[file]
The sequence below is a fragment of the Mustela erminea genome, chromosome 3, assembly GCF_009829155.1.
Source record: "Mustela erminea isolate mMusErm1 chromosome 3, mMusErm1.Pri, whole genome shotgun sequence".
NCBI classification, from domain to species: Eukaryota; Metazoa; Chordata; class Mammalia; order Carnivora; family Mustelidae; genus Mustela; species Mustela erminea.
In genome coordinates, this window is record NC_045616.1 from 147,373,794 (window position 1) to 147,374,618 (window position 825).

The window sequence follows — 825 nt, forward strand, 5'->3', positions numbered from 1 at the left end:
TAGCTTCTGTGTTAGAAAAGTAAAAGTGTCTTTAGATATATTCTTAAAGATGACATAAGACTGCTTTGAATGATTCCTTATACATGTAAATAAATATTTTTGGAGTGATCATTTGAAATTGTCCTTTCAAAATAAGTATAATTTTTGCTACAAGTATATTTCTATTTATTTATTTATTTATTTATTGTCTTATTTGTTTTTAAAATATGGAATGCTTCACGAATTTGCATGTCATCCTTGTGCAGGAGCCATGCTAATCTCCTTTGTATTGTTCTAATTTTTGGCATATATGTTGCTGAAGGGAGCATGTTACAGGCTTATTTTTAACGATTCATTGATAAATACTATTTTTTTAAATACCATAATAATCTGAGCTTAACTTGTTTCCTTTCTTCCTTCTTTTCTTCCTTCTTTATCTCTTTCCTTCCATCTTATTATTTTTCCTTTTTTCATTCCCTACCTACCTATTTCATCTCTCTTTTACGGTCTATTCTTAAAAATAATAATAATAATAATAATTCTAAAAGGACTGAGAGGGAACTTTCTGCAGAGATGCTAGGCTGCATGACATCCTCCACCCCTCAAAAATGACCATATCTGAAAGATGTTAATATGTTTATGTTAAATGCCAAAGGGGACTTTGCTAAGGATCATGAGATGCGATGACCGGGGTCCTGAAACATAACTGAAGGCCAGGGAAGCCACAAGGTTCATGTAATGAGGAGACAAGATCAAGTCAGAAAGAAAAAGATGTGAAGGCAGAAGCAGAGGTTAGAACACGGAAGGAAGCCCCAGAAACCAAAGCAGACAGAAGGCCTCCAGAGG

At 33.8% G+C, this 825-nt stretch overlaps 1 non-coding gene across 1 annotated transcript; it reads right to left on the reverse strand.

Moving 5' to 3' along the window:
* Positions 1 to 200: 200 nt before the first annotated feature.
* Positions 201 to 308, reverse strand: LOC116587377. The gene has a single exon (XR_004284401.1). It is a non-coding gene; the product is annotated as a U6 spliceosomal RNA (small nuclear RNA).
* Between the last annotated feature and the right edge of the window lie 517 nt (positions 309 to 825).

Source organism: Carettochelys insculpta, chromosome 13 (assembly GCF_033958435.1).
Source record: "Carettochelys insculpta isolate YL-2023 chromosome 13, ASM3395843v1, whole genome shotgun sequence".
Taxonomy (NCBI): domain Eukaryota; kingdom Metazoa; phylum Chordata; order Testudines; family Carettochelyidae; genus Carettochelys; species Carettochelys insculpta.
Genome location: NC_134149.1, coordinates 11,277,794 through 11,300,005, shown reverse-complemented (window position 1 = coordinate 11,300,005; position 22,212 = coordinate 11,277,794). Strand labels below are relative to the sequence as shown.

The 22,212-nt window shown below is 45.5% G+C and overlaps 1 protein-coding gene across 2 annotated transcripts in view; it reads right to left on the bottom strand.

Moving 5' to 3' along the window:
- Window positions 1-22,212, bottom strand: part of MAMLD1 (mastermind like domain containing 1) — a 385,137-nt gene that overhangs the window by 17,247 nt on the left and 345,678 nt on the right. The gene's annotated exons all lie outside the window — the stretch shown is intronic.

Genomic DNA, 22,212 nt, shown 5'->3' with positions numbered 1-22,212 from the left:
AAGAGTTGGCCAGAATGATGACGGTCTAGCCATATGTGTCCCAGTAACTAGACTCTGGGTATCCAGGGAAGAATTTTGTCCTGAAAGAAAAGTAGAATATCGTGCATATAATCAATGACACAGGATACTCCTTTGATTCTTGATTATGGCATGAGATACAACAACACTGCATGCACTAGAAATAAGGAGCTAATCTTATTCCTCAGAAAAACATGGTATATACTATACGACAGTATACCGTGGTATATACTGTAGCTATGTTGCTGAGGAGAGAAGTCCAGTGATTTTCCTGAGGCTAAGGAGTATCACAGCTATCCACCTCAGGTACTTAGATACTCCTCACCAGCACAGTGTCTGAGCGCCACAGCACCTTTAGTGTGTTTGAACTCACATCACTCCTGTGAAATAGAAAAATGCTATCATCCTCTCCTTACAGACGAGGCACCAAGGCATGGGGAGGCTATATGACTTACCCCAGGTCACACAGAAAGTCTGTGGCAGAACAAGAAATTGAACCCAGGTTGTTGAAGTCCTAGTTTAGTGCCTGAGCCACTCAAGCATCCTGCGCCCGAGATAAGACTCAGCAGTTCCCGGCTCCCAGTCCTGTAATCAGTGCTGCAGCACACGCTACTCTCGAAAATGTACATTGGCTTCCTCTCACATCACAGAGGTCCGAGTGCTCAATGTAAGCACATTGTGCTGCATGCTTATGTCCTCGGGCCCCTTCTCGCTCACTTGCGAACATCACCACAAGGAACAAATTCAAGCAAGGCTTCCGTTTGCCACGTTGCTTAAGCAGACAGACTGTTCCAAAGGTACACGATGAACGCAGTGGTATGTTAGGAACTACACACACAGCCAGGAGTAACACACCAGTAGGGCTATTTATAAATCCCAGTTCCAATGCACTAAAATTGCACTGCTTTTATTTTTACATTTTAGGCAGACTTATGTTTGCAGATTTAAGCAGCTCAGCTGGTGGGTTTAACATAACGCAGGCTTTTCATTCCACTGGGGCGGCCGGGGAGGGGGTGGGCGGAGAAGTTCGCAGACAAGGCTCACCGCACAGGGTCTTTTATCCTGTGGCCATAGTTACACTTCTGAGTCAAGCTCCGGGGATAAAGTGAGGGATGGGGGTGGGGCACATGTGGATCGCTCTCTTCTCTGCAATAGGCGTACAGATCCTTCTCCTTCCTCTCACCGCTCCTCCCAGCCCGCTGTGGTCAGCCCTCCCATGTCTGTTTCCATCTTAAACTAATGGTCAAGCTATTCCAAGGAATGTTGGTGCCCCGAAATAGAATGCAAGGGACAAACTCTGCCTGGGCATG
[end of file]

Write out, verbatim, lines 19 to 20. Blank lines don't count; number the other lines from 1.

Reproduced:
Genomic DNA, 22,212 nt, shown 5'->3' with positions numbered 1-22,212 from the left:
AAGAGTTGGCCAGAATGATGACGGTCTAGCCATATGTGTCCCAGTAACTAGACTCTGGGTATCCAGGGAAGAATTTTGTCCTGAAAGAAAAGTAGAATATCGTGCATATAATCAATGACACAGGATACTCCTTTGATTCTTGATTATGGCATGAGATACAACAACACTGCATGCACTAGAAATAAGGAGCTAATCTTATTCCTCAGAAAAACATGGTATATACTATACGACAGTATACCGTGGTATATACTGTAGCTATGTTGCTGAGGAGAGAAGTCCAGTGATTTTCCTGAGGCTAAGGAGTATCACAGCTATCCACCTCAGGTACTTAGATACTCCTCACCAGCACAGTGTCTGAGCGCCACAGCACCTTTAGTGTGTTTGAACTCACATCACTCCTGTGAAATAGAAAAATGCTATCATCCTCTCCTTACAGACGAGGCACCAAGGCATGGGGAGGCTATATGACTTACCCCAGGTCACACAGAAAGTCTGTGGCAGAACAAGAAATTGAACCCAGGTTGTTGAAGTCCTAGTTTAGTGCCTGAGCCACTCAAGCATCCTGCGCCCGAGATAAGACTCAGCAGTTCCCGGCTCCCAGTCCTGTAATCAGTGCTGCAGCACACGCTACTCTCGAAAATGTACATTGGCTTCCTCTCACATCACAGAGGTCCGAGTGCTCAATGTAAGCACATTGTGCTGCATGCTTATGTCCTCGGGCCCCTTCTCGCTCACTTGCGAACATCACCACAAGGAACAAATTCAAGCAAGGCTTCCGTTTGCCACGTTGCTTAAGCAGACAGACTGTTCCAAAGGTACACGATGAACGCAGTGGTATGTTAGGAACTACACACACAGCCAGGAGTAACACACCAGTAGGGCTATTTATAAATCCCAGTTCCAATGCACTAAAATTGCACTGCTTTTATTTTTACATTTTAGGCAGACTTATGTTTGCAGATTTAAGCAGCTCAGCTGGTGGGTTTAACATAACGCAGGCTTTTCATTCCACTGGGGCGGCCGGGGAGGGGGTGGGCGGAGAAGTTCGCAGACAAGGCTCACCGCACAGGGTCTTTTATCCTGTGGCCATAGTTACACTTCTGAGTCAAGCTCCGGGGATAAAGTGAGGGATGGGGGTGGGGCACATGTGGATCGCTCTCTTCTCTGCAATAGGCGTACAGATCCTTCTCCTTCCTCTCACCGCTCCTCCCAGCCCGCTGTGGTCAGCCCTCCCATGTCTGTTTCCATCTTAAACTAATGGTCAAGCTATTCCAAGGAATGTTGGTGCCCCGAAATAGAATGCAAGGGACAAACTCTGCCTGGGCATG